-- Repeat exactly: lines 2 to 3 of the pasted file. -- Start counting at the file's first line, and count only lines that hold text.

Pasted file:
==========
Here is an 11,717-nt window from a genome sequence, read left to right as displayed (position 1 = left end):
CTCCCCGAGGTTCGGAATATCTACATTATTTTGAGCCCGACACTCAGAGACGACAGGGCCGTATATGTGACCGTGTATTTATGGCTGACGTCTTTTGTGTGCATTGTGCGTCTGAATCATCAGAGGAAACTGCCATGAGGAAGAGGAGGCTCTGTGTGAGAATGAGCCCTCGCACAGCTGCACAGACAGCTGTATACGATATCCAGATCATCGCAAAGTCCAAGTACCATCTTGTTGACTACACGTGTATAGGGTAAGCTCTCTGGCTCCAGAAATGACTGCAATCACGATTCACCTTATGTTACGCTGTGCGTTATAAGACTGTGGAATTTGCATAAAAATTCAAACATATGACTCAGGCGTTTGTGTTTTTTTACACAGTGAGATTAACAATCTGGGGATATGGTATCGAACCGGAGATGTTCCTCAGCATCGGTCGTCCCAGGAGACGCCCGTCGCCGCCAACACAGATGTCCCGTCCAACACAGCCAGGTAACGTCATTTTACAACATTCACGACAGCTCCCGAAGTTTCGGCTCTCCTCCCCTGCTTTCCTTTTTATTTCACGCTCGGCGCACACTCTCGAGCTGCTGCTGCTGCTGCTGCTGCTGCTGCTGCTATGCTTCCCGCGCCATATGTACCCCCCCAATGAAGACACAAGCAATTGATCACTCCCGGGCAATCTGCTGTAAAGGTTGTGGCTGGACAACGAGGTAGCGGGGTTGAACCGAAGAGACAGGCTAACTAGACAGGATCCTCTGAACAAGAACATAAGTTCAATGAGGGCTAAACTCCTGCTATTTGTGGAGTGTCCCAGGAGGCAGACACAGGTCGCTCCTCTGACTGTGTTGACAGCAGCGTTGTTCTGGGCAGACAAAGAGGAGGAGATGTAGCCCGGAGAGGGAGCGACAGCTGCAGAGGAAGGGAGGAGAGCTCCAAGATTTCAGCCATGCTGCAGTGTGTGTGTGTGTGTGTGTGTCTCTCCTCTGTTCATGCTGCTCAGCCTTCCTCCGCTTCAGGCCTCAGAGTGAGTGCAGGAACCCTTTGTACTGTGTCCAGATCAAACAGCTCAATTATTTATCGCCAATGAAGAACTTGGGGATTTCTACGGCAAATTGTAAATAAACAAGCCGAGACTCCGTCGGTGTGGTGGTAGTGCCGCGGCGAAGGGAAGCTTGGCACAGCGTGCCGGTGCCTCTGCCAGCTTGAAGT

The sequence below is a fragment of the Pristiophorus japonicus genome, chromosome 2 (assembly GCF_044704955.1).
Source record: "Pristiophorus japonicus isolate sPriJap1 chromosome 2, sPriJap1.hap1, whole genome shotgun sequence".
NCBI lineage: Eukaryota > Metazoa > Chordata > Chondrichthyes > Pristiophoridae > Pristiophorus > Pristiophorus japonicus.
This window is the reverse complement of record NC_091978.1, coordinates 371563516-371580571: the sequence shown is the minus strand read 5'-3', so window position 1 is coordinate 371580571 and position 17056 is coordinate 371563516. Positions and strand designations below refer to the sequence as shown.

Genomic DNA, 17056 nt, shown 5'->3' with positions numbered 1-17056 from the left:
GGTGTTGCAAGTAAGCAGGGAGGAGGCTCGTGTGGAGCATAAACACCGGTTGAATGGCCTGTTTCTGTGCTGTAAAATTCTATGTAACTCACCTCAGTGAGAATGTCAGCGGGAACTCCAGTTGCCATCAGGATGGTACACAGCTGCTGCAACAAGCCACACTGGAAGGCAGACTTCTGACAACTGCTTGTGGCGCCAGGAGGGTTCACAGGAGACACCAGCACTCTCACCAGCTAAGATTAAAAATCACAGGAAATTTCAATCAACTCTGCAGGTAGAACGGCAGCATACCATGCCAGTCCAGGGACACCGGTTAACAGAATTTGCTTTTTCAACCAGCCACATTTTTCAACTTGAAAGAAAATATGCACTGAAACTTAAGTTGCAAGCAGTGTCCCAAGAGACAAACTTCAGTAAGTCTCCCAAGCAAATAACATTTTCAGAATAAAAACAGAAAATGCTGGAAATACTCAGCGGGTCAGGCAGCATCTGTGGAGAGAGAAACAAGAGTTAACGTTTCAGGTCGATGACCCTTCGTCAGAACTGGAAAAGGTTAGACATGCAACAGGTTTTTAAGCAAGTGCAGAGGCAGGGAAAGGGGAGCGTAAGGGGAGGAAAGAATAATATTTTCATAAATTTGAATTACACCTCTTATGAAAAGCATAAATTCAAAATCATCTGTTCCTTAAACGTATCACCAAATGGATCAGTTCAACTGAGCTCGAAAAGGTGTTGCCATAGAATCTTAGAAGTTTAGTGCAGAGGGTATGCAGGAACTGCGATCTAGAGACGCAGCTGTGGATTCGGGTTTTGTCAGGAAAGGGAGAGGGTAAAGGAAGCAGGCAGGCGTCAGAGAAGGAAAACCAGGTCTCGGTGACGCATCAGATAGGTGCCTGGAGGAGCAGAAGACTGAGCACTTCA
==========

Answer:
CTCCCCGAGGTTCGGAATATCTACATTATTTTGAGCCCGACACTCAGAGACGACAGGGCCGTATATGTGACCGTGTATTTATGGCTGACGTCTTTTGTGTGCATTGTGCGTCTGAATCATCAGAGGAAACTGCCATGAGGAAGAGGAGGCTCTGTGTGAGAATGAGCCCTCGCACAGCTGCACAGACAGCTGTATACGATATCCAGATCATCGCAAAGTCCAAGTACCATCTTGTTGACTACACGTGTATAGGGTAAGCTCTCTGGCTCCAGAAATGACTGCAATCACGATTCACCTTATGTTACGCTGTGCGTTATAAGACTGTGGAATTTGCATAAAAATTCAAACATATGACTCAGGCGTTTGTGTTTTTTTACACAGTGAGATTAACAATCTGGGGATATGGTATCGAACCGGAGATGTTCCTCAGCATCGGTCGTCCCAGGAGACGCCCGTCGCCGCCAACACAGATGTCCCGTCCAACACAGCCAGGTAACGTCATTTTACAACATTCACGACAGCTCCCGAAGTTTCGGCTCTCCTCCCCTGCTTTCCTTTTTATTTCACGCTCGGCGCACACTCTCGAGCTGCTGCTGCTGCTGCTGCTGCTGCTGCTGCTATGCTTCCCGCGCCATATGTACCCCCCCAATGAAGACACAAGCAATTGATCACTCCCGGGCAATCTGCTGTAAAGGTTGTGGCTGGACAACGAGGTAGCGGGGTTGAACCGAAGAGACAGGCTAACTAGACAGGATCCTCTGAACAAGAACATAAGTTCAATGAGGGCTAAACTCCTGCTATTTGTGGAGTGTCCCAGGAGGCAGACACAGGTCGCTCCTCTGACTGTGTTGACAGCAGCGTTGTTCTGGGCAGACAAAGAGGAGGAGATGTAGCCCGGAGAGGGAGCGACAGCTGCAGAGGAAGGGAGGAGAGCTCCAAGATTTCAGCCATGCTGCAGTGTGTGTGTGTGTGTGTGTGTCTCTCCTCTGTTCATGCTGCTCAGCCTTCCTCCGCTTCAGGCCTCAGAGTGAGTGCAGGAACCCTTTGTACTGTGTCCAGATCAAACAGCTCAATTATTTATCGCCAATGAAGAACTTGGGGATTTCTACGGCAAATTGTAAATAAACAAGCCGAGACTCCGTCGGTGTGGTGGTAGTGCCGCGGCGAAGGGAAGCTTGGCACAGCGTGCCGGTGCCTCTGCCAGCTTGAAGT

The sequence below is a fragment of the Pristiophorus japonicus genome, chromosome 2 (assembly GCF_044704955.1).